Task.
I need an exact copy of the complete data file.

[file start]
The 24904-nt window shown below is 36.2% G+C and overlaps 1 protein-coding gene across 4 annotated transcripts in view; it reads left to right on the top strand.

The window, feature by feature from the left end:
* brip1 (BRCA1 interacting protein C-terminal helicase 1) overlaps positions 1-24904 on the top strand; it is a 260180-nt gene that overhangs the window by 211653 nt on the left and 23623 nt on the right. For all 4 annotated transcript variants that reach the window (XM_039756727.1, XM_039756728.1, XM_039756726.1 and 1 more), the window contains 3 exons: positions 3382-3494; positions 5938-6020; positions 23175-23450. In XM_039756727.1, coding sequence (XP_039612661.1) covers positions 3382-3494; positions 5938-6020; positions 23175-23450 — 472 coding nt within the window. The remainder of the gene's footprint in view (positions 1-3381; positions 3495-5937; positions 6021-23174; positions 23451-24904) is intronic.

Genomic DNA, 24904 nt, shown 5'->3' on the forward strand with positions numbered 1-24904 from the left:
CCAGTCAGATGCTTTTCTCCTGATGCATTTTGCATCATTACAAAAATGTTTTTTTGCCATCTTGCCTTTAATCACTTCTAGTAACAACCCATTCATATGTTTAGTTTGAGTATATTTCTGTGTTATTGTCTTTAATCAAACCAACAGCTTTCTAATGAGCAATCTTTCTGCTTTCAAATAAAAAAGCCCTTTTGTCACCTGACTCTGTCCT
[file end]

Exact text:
The 24904-nt window shown below is 36.2% G+C and overlaps 1 protein-coding gene across 4 annotated transcripts in view; it reads left to right on the top strand.

The window, feature by feature from the left end:
* brip1 (BRCA1 interacting protein C-terminal helicase 1) overlaps positions 1-24904 on the top strand; it is a 260180-nt gene that overhangs the window by 211653 nt on the left and 23623 nt on the right. For all 4 annotated transcript variants that reach the window (XM_039756727.1, XM_039756728.1, XM_039756726.1 and 1 more), the window contains 3 exons: positions 3382-3494; positions 5938-6020; positions 23175-23450. In XM_039756727.1, coding sequence (XP_039612661.1) covers positions 3382-3494; positions 5938-6020; positions 23175-23450 — 472 coding nt within the window. The remainder of the gene's footprint in view (positions 1-3381; positions 3495-5937; positions 6021-23174; positions 23451-24904) is intronic.

Genomic DNA, 24904 nt, shown 5'->3' on the forward strand with positions numbered 1-24904 from the left:
CCAGTCAGATGCTTTTCTCCTGATGCATTTTGCATCATTACAAAAATGTTTTTTTGCCATCTTGCCTTTAATCACTTCTAGTAACAACCCATTCATATGTTTAGTTTGAGTATATTTCTGTGTTATTGTCTTTAATCAAACCAACAGCTTTCTAATGAGCAATCTTTCTGCTTTCAAATAAAAAAGCCCTTTTGTCACCTGACTCTGTCCT